The Best Bass Casting Rod Under $100: One Go-To Pole That Can Do It All

Written By: John Neporadny

What is the best bass casting rod under $100?, don’t worry, we’ll get to that but let’s start here: While fishing with Rick Clunn a couple times I discovered the Bassmaster superstar relies on only one baitcast rod for most of his bass fishing techniques.

Clunn told me in his early bass club days that he owned only three rods, but as his success grew it opened avenues for him to try every type of rod on the market and the chance to experiment with different sizes and actions of rods for various techniques. After 10 years of fishing with a variety of baitcast rods, Clunn decided to fish only one rod for 95 percent of every technique he used. He learned the most efficient thing he could do was to totally understand that one rod.

Best Casting Rod Under $100 - Rick Clunn
Rick Clunn with two hefty largemouth. Photo credit:

Clunn’s tackle choice dispels the notion anglers need a different rod for every fishing presentation. He favors a 7-foot heavy power baitcast rod for most of his fishing techniques, except for topwater presentations or flipping for big bass in heavy cover. Through several years of experimentation, Clunn discovered a 7-foot rod allowed him to accurately cast a variety of lures ranging from finesse crankbaits to magnum-sized deep-diving crankbaits.

Clunn’s casting skills allows him to make long and accurate deliveries with a heavy power rod, but for the average bass angler a medium-heavy power casting rod would be a better choice for most bass fishing applications.

Learning the definitions of power and action is the first step in determining which rod to use for various applications.

Rod Action Vs. Rod Power

Fishing 101: Rod Action Vs Rod Power

The “power” of a rod refers to how much pressure it takes to flex the rod. Different rod powers are engineered to efficiently handle a certain range of lure weights and line sizes. The most common powers for baitcasting rods are medium, medium-heavy and heavy.

The “action” of a rod is determined by where a rod flexes along the blank. Faster action rods flex mostly near the tip while slower action rods flex down into the butt section.

The most popular rod lengths for bass fishing used to be 6- and 6 1/2-foot models, but in recent years rod manufacturers have noticed a demand for longer rods. A 7-foot rod is now the standard for a variety of bass fishing tactics.

Throughout my outdoor writing career I have been fortunate to sample numerous baitcast rods in a variety of sizes, actions and powers. I have discovered over the years that a 7-foot, medium-heavy power casting rod with a fast action tip provides the versatility to handle many of the techniques the touring pros employ today.

A 7-foot rod with medium-heavy power provides the longer length and rod stiffness needed to make long casts with crankbaits, spinnerbaits, jigs and topwater lures. The length is also ideal for making underhand pitches with jigs and soft plastics to various targets such as log laydowns, boat docks, stumps and shoreline vegetation or bushes.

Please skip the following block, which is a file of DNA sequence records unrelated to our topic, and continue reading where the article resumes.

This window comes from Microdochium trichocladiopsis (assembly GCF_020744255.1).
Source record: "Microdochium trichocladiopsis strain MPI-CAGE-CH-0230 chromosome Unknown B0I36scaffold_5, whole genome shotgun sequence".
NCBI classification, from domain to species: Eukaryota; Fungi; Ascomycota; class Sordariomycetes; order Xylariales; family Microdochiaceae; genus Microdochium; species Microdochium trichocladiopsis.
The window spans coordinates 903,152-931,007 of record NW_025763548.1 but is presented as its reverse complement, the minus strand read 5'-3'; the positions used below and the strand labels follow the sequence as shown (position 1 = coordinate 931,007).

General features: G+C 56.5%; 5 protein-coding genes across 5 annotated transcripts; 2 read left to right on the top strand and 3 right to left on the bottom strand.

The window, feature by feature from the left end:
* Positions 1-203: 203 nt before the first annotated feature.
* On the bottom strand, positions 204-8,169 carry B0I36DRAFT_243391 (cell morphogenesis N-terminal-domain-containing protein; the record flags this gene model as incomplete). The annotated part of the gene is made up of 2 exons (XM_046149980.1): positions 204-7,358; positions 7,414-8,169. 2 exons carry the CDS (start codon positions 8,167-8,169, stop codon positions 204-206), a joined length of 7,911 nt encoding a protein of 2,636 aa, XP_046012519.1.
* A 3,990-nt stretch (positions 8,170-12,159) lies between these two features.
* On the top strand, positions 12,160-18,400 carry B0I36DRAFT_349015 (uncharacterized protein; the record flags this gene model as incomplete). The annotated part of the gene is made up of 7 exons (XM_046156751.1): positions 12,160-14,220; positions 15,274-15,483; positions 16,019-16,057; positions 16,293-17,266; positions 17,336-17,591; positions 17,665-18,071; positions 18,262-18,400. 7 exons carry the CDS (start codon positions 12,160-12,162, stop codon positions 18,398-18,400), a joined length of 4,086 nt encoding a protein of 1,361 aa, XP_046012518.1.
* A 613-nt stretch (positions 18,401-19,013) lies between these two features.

The 7-foot rod with a fast action tip combines the right length and rod tip flex to make quick and deep penetrating hooksets on both long and short presentations. Shorter rods with soft tips will hook a bass for an instant but the fish often shake loose before you can land it.

What Is The Best Casting Rod For Under $100?

The Googan Squad Green Series Go-To Casting Rod meets all of these specifications and is the perfect choice for the recreational bass angler looking for a versatile casting rod priced under $100. The cost of the rod is $99 or $79 for Karl’s Club Members and has a three-year limited warranty with a 30-day no-hassle return policy.

Available In Two Premium Options

The Googan Go-To Casting Rod is available in a one- or two piece model featuring ceramic insert guides for long and smooth casts; composite 24/30 ton carbon blanks for strength, sensitivity and durability; an EVA foam/cork handle for durability and comfort; and a measuring tape ruler on the rod to verify your personal best catches. The rod’s butt and blank length provides the proper balance with the addition of a reel so the rod tip isn’t constantly tilting upwards while presenting your lures.

A rod designer once told me sensitivity is a key factor when buying a good bass rod, so he recommended selecting the lightest rod at an affordable price. The Googan Go-To rod’s composite carbon blank is light enough that it allows the rod to transmit vibration (to increase sensitivity) rather than absorb the vibration.

The 7-foot, medium-heavy power rod with the fast tip will allow any bass angler to proficiently fish a wide range of lures. It is effective for pitching or casting jigs and Texas-rigged soft plastics. You will be able to make long and accurate casts with spinnerbaits, bladed jigs, crankbaits and topwater baits. I have used medium-heavy power casting rods for handling line sizes and types ranging from 10-pound monofilament or fluorocarbon to 65-pound braid. The fast action tips on these rods ensure good hooksets for power fishing baits such as jigs, Texas-rigged soft plastics, spinnerbaits and bladed jigs.

Selecting A Reel For The Best Casting Rod Under $100

Buying an affordable baitcast reel with a moderate retrieval speed will be the perfect match for the Googan Go-To Casting Rod. A casting reel with a 7 or 8-ball bearing system and a gear ratio of 6.4:1 provides durability and the retrieval speed you need for presentations ranging from dragging a Carolina-rigged soft plastic along the bottom to waking a spinnerbait or buzzing a buzz bait on the surface.

Gear Ratios 101: How To Select A Casting Reel
When To Use A Spinning Vs Baitcasting Rod, Explained
The Best Casting Reels For Under $100

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